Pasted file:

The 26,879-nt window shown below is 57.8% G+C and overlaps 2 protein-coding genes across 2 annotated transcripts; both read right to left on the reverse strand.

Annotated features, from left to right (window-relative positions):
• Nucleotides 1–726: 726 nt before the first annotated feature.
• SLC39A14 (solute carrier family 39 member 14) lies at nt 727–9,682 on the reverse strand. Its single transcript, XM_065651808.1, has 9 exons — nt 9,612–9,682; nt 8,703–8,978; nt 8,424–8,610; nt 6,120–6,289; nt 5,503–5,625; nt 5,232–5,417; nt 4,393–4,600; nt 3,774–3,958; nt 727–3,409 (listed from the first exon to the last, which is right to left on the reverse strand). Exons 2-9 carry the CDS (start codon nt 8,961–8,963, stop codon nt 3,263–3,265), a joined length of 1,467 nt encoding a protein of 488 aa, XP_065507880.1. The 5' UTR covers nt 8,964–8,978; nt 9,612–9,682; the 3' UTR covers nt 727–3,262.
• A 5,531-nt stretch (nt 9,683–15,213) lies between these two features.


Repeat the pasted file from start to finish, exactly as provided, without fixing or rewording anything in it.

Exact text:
The 26,879-nt window shown below is 57.8% G+C and overlaps 2 protein-coding genes across 2 annotated transcripts; both read right to left on the reverse strand.

Annotated features, from left to right (window-relative positions):
• Nucleotides 1–726: 726 nt before the first annotated feature.
• SLC39A14 (solute carrier family 39 member 14) lies at nt 727–9,682 on the reverse strand. Its single transcript, XM_065651808.1, has 9 exons — nt 9,612–9,682; nt 8,703–8,978; nt 8,424–8,610; nt 6,120–6,289; nt 5,503–5,625; nt 5,232–5,417; nt 4,393–4,600; nt 3,774–3,958; nt 727–3,409 (listed from the first exon to the last, which is right to left on the reverse strand). Exons 2-9 carry the CDS (start codon nt 8,961–8,963, stop codon nt 3,263–3,265), a joined length of 1,467 nt encoding a protein of 488 aa, XP_065507880.1. The 5' UTR covers nt 8,964–8,978; nt 9,612–9,682; the 3' UTR covers nt 727–3,262.
• A 5,531-nt stretch (nt 9,683–15,213) lies between these two features.